However, if the income you earn from overseas sources exceeds 2,000 Pounds, or you bring any income into the UK, then you must report that income in a self-assessed tax return.

Over 2,000 Pounds

When the non-UK sourced income exceeds 2,000 pounds (or the income is brought into the UK), the income can’t just be ignored. The rules under which foreign income is taxed in the UK, for non-domiciled residents, is the ‘remittance basis’. This essentially means that you have a choice on how you treat the reported income.

Choice of how UK Taxes are Sorted Out

Choice 1: You can Simply Choose to Pay UK Taxes on the Income. 

If you choose this option then you will be assessed for income tax on your foreign income. If tax is paid on the Australian sourced income (or may be taxed elsewhere if it is income relating to another country), there are a number of rules that ensure you are not taxed twice on this income. In some cases this will result in a reduction to your UK taxes. 

Choice 2: You can Claim the ‘Remittance Basis’.

If you choose to be taxed on the remittance basis, then you only have to pay tax on any of the income that you actually bring into the UK.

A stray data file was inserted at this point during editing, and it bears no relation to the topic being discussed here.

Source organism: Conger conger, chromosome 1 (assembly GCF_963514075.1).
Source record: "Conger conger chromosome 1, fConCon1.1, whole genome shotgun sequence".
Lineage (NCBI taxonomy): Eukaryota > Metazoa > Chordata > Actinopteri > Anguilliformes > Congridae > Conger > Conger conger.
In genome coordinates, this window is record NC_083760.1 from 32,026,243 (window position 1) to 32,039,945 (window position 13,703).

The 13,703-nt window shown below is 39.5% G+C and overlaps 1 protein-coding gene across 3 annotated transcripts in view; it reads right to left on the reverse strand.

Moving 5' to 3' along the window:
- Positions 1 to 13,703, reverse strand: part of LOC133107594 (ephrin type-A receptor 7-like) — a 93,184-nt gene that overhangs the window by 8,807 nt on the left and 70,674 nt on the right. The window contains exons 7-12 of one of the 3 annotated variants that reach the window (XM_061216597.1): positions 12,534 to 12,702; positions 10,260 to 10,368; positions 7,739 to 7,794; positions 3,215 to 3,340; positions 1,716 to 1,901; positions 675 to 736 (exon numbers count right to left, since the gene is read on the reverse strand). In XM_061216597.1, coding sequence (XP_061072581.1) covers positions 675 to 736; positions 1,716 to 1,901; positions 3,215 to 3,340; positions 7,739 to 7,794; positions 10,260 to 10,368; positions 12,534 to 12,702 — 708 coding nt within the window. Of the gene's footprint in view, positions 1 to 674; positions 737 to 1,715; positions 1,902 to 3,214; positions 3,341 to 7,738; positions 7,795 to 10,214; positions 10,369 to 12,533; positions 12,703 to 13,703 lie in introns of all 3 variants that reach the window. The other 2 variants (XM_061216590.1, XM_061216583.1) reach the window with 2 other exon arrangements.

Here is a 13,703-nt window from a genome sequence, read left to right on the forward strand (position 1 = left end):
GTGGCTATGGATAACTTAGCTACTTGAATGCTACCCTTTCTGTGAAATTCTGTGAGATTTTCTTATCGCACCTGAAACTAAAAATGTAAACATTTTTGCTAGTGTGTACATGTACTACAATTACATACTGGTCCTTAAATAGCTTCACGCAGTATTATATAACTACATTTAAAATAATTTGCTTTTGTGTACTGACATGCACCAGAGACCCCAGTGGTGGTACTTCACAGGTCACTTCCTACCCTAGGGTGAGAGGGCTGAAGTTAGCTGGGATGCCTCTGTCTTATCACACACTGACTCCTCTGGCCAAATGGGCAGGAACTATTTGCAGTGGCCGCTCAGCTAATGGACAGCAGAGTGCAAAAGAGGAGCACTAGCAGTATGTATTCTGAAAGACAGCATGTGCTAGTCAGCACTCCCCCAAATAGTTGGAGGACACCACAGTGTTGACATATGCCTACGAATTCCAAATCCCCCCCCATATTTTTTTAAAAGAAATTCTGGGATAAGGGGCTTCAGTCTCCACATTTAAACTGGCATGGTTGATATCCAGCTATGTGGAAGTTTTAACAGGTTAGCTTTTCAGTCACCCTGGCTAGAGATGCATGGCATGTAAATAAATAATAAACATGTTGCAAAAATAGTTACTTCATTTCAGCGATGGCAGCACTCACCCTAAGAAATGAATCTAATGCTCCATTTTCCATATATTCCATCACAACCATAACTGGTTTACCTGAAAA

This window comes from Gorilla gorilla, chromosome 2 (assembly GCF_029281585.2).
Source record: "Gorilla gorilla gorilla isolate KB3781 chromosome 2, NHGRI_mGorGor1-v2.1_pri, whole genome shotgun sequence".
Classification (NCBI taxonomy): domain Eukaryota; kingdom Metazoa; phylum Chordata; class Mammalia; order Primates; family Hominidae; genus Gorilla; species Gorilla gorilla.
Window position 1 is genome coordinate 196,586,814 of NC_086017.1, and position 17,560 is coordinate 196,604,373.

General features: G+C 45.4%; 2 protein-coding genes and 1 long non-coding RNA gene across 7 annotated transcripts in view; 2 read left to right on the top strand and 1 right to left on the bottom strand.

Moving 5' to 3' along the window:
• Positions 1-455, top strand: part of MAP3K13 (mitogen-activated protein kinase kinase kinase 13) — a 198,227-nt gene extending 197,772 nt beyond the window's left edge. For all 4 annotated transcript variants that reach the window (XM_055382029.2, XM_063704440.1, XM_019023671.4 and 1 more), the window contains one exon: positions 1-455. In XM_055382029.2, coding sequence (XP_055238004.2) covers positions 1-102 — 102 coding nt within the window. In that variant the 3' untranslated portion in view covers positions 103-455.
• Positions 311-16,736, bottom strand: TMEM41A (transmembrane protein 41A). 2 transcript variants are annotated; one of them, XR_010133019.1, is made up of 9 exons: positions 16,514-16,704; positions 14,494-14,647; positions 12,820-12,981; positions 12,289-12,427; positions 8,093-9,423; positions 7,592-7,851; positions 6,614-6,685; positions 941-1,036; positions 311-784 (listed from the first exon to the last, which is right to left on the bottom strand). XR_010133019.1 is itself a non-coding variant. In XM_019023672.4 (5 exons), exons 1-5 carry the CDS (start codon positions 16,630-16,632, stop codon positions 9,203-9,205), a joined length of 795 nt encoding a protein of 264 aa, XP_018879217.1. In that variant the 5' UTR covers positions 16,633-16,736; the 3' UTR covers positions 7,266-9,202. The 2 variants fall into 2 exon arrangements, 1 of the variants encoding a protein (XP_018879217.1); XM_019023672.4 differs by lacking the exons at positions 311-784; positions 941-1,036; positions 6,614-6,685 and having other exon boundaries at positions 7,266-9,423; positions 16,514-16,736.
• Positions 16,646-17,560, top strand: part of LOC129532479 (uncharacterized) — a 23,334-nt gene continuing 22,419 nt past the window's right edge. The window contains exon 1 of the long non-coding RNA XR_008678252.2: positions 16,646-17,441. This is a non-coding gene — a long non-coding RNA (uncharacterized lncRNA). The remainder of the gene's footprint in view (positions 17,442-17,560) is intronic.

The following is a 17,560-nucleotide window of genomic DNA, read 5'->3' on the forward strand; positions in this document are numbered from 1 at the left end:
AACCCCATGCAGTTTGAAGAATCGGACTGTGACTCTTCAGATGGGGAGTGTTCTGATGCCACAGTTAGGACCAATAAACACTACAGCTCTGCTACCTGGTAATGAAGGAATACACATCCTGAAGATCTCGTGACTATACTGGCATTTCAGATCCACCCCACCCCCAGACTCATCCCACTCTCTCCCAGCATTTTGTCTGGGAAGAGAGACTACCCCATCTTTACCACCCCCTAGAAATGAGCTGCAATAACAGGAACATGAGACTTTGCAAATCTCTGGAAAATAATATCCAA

However, in a trade off for this consideration, you will lose any tax-free allowances for income tax and capital gains. You will also be required to pay an annual charge if your residency in the UK exceeds a certain timeframe. This annual charge is 30,000 pounds if you have resided in the UK for at least 7 of the past 9 years, or 60,000 pounds if you have resided in the UK for at least 12 of the past 14 years.

The remittance basis may be a great option if you are living in the UK for less than 7 years, however, beyond this you would need to assess your situation to determine your optimal position.

Seek Appropriate Advice for your Situation

Since the remittance basis can get complicated it is best to talk to a UK tax adviser for specific advice. You need to consider your own position, your long term intentions, and where you hold your investments, including rental properties, that are generating taxable income.


Daniel Wilkie

Daniel Wilkie

Daniel has over 15 years of experience providing taxation services to family groups, businesses and individuals. Having lived and worked abroad, Daniel understands what is involved when making a move overseas. Daniel’s main areas of expertise include superannuation, employee share schemes, companies and family trusts.